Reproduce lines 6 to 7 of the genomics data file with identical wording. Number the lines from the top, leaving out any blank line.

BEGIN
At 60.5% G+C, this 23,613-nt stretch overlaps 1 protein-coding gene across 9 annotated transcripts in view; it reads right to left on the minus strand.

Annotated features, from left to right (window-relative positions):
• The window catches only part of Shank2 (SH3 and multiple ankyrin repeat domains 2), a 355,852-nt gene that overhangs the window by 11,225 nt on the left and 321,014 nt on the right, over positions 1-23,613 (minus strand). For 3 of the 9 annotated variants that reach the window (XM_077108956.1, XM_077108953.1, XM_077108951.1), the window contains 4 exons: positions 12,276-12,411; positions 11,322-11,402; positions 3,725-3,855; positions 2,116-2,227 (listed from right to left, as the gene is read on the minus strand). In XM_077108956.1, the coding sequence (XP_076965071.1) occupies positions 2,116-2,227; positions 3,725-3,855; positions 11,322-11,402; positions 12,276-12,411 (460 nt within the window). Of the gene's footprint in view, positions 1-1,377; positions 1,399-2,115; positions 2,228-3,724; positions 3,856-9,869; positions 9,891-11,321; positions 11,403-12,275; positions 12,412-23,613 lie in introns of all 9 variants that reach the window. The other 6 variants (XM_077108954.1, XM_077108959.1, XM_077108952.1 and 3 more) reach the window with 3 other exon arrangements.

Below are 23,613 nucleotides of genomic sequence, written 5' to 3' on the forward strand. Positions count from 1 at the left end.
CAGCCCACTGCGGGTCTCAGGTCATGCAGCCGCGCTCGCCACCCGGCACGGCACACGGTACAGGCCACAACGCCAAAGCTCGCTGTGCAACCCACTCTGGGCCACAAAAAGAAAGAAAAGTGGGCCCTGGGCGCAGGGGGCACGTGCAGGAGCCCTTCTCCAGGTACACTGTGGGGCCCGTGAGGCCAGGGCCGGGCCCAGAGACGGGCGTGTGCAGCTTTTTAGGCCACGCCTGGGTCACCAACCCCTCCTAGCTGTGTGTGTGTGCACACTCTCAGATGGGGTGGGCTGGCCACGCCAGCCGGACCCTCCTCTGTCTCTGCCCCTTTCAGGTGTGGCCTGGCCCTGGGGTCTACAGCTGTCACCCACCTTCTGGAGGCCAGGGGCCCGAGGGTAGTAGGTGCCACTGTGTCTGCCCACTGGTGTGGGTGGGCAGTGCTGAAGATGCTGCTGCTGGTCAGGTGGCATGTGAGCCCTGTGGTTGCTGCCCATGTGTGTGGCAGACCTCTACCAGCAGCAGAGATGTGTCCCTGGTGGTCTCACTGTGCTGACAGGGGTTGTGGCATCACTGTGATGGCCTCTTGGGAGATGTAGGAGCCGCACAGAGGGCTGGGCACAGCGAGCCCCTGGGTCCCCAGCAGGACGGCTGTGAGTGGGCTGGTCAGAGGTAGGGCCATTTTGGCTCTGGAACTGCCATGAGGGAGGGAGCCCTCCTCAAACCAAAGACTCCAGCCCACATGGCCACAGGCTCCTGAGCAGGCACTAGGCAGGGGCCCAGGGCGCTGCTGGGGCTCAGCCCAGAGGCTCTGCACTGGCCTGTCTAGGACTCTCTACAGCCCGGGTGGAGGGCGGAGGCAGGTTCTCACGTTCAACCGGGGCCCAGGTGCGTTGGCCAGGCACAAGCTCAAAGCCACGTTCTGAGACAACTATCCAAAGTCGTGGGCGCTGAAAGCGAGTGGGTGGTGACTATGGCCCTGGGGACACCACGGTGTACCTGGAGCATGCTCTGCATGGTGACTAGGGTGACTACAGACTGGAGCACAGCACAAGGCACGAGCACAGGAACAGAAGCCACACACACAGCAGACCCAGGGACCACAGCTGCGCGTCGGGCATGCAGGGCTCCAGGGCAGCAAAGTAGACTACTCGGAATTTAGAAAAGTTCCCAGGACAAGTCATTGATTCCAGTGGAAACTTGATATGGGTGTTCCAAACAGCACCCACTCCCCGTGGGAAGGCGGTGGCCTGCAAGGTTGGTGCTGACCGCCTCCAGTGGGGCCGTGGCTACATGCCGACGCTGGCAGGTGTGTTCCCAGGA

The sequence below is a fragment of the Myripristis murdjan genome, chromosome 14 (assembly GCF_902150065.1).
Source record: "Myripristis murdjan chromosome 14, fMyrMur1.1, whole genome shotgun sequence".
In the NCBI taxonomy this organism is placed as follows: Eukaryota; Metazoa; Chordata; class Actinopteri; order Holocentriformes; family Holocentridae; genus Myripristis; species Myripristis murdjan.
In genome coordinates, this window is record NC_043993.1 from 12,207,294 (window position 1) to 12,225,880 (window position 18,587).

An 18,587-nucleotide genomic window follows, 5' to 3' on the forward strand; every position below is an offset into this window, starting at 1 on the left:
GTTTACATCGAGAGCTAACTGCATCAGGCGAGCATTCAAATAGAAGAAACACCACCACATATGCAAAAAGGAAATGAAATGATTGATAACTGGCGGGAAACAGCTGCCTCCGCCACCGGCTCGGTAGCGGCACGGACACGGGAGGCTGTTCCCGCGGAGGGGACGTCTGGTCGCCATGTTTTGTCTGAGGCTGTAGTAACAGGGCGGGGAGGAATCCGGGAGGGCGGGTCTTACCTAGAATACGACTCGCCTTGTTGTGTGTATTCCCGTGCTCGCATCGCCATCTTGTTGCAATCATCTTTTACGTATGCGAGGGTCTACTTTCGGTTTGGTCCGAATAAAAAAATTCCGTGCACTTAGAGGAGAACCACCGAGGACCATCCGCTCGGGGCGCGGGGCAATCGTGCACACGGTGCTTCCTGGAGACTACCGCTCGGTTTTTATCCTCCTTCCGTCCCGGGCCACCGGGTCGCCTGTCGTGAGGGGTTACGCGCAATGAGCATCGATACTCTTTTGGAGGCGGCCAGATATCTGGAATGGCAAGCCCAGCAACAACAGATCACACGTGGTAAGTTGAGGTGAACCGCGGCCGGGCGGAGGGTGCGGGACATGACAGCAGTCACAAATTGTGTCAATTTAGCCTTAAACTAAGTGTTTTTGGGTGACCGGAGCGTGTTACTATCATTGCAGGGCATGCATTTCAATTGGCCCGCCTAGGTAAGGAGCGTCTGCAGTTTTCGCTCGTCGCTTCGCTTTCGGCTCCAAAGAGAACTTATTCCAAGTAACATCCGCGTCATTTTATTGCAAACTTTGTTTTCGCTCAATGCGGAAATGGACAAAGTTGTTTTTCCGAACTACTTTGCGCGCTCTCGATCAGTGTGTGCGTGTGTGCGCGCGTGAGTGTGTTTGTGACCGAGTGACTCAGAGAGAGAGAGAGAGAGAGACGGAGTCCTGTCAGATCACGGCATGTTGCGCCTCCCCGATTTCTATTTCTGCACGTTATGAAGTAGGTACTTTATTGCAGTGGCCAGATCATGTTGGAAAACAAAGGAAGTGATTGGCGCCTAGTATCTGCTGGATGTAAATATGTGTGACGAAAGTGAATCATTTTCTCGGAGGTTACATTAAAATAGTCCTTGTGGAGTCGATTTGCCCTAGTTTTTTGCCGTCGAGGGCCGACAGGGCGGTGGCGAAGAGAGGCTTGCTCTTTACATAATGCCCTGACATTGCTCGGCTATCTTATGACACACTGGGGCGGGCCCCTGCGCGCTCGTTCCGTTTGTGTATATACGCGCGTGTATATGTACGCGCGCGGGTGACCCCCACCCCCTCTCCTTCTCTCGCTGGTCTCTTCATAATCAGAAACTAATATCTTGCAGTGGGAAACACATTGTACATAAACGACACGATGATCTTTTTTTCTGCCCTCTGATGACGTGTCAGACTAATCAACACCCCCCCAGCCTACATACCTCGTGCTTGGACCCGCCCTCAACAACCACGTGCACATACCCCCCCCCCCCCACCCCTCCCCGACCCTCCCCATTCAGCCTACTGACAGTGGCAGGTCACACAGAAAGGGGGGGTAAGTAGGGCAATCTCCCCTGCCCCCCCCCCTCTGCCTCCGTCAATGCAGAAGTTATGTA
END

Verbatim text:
The sequence below is a fragment of the Myripristis murdjan genome, chromosome 14 (assembly GCF_902150065.1).
Source record: "Myripristis murdjan chromosome 14, fMyrMur1.1, whole genome shotgun sequence".